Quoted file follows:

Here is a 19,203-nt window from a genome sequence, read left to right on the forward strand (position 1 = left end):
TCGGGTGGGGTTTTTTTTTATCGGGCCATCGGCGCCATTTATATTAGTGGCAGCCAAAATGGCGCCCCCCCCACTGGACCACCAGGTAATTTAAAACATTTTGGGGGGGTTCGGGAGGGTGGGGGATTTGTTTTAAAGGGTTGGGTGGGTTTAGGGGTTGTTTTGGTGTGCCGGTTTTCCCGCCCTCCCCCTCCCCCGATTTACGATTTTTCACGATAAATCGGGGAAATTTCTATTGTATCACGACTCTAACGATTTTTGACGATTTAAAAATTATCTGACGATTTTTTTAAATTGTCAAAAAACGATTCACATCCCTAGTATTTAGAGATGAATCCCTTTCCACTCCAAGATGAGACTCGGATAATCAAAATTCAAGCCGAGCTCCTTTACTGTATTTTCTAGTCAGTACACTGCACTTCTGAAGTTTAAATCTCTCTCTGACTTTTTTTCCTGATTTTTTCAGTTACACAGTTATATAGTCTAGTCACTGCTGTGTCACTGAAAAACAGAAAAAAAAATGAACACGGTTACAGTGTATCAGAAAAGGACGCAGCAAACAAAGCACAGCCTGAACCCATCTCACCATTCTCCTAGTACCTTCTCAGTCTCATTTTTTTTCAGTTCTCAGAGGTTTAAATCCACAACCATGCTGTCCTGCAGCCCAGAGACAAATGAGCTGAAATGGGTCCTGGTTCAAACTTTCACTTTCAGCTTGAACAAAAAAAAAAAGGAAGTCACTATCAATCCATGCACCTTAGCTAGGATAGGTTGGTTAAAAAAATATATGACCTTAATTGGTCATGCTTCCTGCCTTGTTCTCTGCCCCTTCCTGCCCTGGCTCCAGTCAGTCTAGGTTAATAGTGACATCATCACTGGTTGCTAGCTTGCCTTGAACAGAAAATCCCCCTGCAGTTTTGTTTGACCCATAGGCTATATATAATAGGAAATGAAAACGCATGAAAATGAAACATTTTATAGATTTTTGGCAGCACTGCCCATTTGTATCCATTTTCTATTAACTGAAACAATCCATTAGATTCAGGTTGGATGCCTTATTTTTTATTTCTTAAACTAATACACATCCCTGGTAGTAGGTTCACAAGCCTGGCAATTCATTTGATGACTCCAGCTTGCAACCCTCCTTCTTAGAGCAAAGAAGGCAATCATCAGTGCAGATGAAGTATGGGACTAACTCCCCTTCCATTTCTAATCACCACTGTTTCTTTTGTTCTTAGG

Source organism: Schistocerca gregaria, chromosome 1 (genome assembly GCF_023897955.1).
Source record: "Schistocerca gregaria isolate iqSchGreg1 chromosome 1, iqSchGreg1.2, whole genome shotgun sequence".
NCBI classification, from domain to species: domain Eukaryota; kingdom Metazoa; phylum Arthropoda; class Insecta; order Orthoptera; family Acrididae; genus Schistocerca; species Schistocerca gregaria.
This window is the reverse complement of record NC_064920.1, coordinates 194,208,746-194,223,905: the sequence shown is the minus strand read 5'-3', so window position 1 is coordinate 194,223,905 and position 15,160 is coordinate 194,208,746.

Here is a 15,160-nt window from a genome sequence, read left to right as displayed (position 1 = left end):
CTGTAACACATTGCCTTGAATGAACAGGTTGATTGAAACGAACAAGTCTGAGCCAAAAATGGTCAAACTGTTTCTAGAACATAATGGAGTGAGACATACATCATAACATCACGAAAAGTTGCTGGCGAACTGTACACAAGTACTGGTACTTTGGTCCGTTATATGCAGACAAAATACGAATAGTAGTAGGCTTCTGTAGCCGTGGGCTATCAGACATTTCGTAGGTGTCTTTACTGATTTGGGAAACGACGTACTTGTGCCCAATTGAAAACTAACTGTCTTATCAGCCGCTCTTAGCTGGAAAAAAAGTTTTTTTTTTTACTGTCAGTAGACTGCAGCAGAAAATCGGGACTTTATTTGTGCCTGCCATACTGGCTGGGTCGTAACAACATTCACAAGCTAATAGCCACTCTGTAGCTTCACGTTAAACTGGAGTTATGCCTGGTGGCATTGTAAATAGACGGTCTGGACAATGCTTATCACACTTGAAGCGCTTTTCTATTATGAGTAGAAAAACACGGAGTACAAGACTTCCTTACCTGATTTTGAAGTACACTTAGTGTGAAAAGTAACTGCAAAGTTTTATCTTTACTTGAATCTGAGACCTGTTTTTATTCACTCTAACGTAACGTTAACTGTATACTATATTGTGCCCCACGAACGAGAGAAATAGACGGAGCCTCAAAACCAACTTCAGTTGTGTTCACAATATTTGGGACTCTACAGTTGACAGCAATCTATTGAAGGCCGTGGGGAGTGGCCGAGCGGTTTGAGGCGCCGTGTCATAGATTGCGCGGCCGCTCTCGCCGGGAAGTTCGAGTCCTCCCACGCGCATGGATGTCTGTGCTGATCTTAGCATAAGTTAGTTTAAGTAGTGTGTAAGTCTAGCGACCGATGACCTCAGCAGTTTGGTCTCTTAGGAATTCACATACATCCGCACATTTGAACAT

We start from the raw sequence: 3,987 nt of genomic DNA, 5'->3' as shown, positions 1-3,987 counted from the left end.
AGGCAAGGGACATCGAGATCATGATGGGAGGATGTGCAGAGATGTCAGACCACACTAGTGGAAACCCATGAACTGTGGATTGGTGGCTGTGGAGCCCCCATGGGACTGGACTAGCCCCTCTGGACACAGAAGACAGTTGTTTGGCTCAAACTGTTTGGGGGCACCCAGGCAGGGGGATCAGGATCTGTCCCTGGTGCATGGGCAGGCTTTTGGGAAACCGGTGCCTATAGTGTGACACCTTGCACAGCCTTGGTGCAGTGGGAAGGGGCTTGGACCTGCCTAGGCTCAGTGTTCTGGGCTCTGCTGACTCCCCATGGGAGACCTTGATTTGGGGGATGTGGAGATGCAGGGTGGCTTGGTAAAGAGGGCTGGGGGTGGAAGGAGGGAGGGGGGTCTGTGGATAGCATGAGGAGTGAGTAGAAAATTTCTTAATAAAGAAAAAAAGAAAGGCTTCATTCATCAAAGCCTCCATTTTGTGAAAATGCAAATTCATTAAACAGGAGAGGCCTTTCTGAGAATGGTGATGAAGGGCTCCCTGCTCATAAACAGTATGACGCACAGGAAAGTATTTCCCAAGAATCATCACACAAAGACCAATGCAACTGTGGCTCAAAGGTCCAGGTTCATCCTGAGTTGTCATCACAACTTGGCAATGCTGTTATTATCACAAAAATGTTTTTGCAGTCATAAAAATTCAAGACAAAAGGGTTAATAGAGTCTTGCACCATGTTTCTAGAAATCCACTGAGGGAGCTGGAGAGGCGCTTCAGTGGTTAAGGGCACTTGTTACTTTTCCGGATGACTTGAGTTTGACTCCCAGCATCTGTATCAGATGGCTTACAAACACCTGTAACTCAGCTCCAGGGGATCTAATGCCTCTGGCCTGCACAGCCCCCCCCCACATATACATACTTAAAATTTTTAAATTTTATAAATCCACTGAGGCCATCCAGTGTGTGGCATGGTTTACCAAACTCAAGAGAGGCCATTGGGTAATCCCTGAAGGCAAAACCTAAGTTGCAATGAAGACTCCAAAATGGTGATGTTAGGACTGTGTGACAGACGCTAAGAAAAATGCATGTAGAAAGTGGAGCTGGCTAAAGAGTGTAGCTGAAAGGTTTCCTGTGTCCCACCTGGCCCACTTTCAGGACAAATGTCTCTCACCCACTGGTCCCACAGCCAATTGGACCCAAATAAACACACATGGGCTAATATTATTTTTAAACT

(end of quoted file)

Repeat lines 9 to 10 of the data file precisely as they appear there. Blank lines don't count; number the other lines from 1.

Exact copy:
We start from the raw sequence: 3,987 nt of genomic DNA, 5'->3' as shown, positions 1-3,987 counted from the left end.
AGGCAAGGGACATCGAGATCATGATGGGAGGATGTGCAGAGATGTCAGACCACACTAGTGGAAACCCATGAACTGTGGATTGGTGGCTGTGGAGCCCCCATGGGACTGGACTAGCCCCTCTGGACACAGAAGACAGTTGTTTGGCTCAAACTGTTTGGGGGCACCCAGGCAGGGGGATCAGGATCTGTCCCTGGTGCATGGGCAGGCTTTTGGGAAACCGGTGCCTATAGTGTGACACCTTGCACAGCCTTGGTGCAGTGGGAAGGGGCTTGGACCTGCCTAGGCTCAGTGTTCTGGGCTCTGCTGACTCCCCATGGGAGACCTTGATTTGGGGGATGTGGAGATGCAGGGTGGCTTGGTAAAGAGGGCTGGGGGTGGAAGGAGGGAGGGGGGTCTGTGGATAGCATGAGGAGTGAGTAGAAAATTTCTTAATAAAGAAAAAAAGAAAGGCTTCATTCATCAAAGCCTCCATTTTGTGAAAATGCAAATTCATTAAACAGGAGAGGCCTTTCTGAGAATGGTGATGAAGGGCTCCCTGCTCATAAACAGTATGACGCACAGGAAAGTATTTCCCAAGAATCATCACACAAAGACCAATGCAACTGTGGCTCAAAGGTCCAGGTTCATCCTGAGTTGTCATCACAACTTGGCAATGCTGTTATTATCACAAAAATGTTTTTGCAGTCATAAAAATTCAAGACAAAAGGGTTAATAGAGTCTTGCACCATGTTTCTAGAAATCCACTGAGGGAGCTGGAGAGGCGCTTCAGTGGTTAAGGGCACTTGTTACTTTTCCGGATGACTTGAGTTTGACTCCCAGCATCTGTATCAGATGGCTTACAAACACCTGTAACTCAGCTCCAGGGGATCTAATGCCTCTGGCCTGCACAGCCCCCCCCCACATATACATACTTAAAATTTTTAAATTTTATAAATCCACTGAGGCCATCCAGTGTGTGGCATGGTTTACCAAACTCAAGAGAGGCCATTGGGTAATCCCTGAAGGCAAAACCTAAGTTGCAATGAAGACTCCAAAATGGTGATGTTAGGACTGTGTGACAGACGCTAAGAAAAATGCATGTAGAAAGTGGAGCTGGCTAAAGAGTGTAGCTGAAAGGTTTCCTGTGTCCCACCTGGCCCACTTTCAGGACAAATGTCTCTCACCCACTGGTCCCACAGCCAATTGGACCCAAATAAACACACATGGGCTAATATTATTTTTAAACT